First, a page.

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IN THE SUPREME COURT OF THE STATE OF KANSAS

No. 87,455

STATE OF KANSAS,

Appellee,

v.

DONELL WILLIAMS,

Appellant.

SYLLABUS BY THE COURT

1. Before accepting a plea of guilty or nolo contendere, K.S.A. 2002 Supp. 22-3210 requires the court to advise the defendant of the maximum penalty provided by law which may be imposed.

2. As a general rule, a matter not presented to the lower court will not be considered on appeal. One exception to the general rule is when consideration of the claim is necessary to serve the ends of justice or to prevent the denial of fundamental rights. The undisputed facts herein bring the belated claim of error in the district court's incorrect statement as to the maximum sentences that could be imposed within the above exception and warrant consideration thereof.

Appeal from Wyandotte district court, J. DEXTER BURDETTE, judge. Opinion filed March 7, 2003. Reversed and remanded with instructions.

John J. Bryant, assistant district attorney, argued the cause, and Nick A. Tomasic, district attorney, and Carla J. Stovall, attorney general, were with him on the brief for appellee.

Brian L. Leininger, of Kansas City, argued the cause, and was on the brief for appellant.

The opinion of the court was delivered by

McFARLAND, C.J.: Donell Williams pled guilty to two counts of first-degree murder (K.S.A. 21-3401). He was sentenced to concurrent terms of life in prison with a possibility of parole after 25 years. Prior to sentencing, defendant sought withdrawal of his guilty pleas, which motion was denied. Defendant appeals from that denial.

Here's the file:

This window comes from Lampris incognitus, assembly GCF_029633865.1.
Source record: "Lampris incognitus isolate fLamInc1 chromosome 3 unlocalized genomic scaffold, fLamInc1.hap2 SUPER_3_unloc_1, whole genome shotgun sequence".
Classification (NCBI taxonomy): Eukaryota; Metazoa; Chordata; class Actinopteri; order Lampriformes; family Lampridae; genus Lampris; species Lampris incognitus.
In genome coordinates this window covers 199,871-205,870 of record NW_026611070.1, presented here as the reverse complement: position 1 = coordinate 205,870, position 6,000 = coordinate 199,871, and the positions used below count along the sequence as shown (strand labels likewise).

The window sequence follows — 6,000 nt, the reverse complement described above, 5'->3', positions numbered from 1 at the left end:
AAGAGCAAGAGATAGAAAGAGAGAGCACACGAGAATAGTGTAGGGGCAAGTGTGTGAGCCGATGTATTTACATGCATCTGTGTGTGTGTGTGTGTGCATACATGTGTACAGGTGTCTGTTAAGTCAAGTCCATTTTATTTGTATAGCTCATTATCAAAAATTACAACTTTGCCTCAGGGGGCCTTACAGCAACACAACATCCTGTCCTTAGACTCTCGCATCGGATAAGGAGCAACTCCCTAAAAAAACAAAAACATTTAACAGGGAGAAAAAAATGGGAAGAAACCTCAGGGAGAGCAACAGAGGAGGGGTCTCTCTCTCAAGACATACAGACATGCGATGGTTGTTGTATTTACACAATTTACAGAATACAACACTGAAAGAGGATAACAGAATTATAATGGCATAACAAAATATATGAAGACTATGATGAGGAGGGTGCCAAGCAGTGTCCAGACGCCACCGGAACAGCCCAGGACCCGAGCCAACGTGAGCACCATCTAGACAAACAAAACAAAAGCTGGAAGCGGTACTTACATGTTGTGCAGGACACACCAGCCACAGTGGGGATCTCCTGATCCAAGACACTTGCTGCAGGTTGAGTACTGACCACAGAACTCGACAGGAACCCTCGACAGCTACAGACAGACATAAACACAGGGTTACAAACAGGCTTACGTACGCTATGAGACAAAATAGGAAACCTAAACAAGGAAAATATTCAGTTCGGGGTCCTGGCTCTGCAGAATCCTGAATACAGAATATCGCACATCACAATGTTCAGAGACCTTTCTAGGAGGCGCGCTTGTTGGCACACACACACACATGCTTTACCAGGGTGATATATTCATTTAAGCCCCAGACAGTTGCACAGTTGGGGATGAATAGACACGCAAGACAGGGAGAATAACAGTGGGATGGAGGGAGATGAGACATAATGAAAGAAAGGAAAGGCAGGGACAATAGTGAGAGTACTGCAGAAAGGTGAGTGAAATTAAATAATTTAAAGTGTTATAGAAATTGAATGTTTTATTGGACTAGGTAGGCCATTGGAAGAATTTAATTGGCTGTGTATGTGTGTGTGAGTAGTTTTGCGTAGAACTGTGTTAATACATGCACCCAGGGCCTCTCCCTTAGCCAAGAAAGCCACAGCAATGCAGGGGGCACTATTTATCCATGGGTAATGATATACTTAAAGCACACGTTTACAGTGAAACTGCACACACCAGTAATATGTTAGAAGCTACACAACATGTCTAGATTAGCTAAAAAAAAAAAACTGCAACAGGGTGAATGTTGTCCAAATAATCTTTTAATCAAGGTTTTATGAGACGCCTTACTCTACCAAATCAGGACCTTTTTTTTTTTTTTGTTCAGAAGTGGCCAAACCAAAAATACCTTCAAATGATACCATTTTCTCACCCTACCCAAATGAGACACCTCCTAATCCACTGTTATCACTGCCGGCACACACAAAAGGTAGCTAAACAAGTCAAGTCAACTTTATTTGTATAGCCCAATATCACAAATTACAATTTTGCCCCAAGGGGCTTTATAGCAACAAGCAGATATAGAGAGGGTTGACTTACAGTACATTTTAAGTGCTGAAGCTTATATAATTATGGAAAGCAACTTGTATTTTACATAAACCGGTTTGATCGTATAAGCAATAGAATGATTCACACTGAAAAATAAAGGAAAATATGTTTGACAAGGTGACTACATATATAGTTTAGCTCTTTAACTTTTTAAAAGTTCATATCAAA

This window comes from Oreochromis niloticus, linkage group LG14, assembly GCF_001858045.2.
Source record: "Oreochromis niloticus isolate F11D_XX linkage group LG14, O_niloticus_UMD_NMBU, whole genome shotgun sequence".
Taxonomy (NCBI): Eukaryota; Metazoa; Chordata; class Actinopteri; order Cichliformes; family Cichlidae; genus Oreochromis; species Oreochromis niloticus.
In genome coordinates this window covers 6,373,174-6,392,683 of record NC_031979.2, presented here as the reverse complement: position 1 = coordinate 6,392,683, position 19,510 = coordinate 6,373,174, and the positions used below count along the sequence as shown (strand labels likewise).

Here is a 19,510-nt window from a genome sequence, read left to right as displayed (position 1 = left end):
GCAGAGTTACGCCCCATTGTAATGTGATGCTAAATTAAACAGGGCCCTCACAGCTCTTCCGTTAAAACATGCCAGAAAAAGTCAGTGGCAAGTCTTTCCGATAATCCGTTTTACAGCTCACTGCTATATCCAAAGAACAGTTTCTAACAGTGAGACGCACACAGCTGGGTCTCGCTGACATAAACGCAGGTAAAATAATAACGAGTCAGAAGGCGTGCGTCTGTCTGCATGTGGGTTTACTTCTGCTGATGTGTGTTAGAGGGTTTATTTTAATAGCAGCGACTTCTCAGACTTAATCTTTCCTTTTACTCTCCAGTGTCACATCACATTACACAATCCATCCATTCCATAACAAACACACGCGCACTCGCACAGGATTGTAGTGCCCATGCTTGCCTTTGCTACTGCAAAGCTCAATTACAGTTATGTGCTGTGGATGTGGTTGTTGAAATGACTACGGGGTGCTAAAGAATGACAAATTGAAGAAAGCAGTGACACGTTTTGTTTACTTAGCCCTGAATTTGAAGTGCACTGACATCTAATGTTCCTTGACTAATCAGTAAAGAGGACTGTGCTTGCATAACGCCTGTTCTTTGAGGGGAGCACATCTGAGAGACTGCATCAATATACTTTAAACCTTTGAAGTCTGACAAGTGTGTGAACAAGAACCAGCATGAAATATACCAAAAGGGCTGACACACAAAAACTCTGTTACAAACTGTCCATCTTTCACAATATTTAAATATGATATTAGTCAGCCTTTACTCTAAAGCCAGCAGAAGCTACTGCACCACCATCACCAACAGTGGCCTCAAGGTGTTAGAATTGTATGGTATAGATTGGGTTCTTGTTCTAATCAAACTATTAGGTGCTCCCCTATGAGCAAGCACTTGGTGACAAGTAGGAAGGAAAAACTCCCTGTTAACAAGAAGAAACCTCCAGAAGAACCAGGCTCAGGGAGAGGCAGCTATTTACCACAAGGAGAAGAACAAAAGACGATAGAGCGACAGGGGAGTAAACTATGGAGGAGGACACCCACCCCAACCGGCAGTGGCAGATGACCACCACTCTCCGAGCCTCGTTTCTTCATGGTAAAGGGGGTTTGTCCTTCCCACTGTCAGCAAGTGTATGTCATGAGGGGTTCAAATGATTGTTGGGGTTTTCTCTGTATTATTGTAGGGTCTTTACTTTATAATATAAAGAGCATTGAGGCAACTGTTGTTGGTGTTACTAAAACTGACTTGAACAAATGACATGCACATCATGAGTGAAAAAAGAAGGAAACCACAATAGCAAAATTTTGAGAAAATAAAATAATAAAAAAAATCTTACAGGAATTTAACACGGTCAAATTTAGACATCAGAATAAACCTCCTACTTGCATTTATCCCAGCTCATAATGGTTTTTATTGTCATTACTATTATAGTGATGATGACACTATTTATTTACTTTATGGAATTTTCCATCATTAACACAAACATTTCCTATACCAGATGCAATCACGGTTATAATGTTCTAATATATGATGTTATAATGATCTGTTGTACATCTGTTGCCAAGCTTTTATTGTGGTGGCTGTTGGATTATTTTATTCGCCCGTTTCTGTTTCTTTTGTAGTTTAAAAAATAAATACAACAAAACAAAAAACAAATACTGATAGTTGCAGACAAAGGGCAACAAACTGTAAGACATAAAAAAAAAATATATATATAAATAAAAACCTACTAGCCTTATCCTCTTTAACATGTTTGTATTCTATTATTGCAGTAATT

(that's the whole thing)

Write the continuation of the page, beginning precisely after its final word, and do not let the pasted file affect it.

FACTUAL BACKGROUND

Highly summarized, the factual background of the crimes is as follows. On August 3, 1999, twin brothers Ronnell and Donell Williams, age 14, stole a gun from a residence and commenced walking away from the crime. After proceeding about a block, they saw Wilbur Williams in his front yard on the way to his mailbox. The brothers forced him back inside his residence where they held Williams and his wife, Wilma, prisoner while searching the house for items to steal. Donell Williams left the residence in order to drive the victim's automobile around to the front of the house. While defendant was so engaged, his brother shot and killed the two victims. The victims are not related to the brothers.

Defendant was charged with two counts of premeditated first-degree murder and five other felonies and one misdemeanor. He entered into a plea agreement with the State whereby he pled guilty to the two murder charges with the balance of the charges being dismissed. The pleas were accepted. Prior to his sentencing, defendant wrote a letter to the court requesting withdrawal of his guilty pleas. This letter became the basis for his subsequent Motion to Withdraw Guilty Pleas. The motion was heard immediately prior to sentencing and denied. This appeal resulted.

APPLICABLE STATUTE

K.S.A. 2002 Supp. 22-3210(d) provides:

"A plea of guilty or nolo contendere, for good cause shown and within the discretion of the court, may be withdrawn at any time before sentence is adjudged. To correct manifest injustice the court after sentence may set aside the judgment of conviction and permit the defendant to withdraw the plea."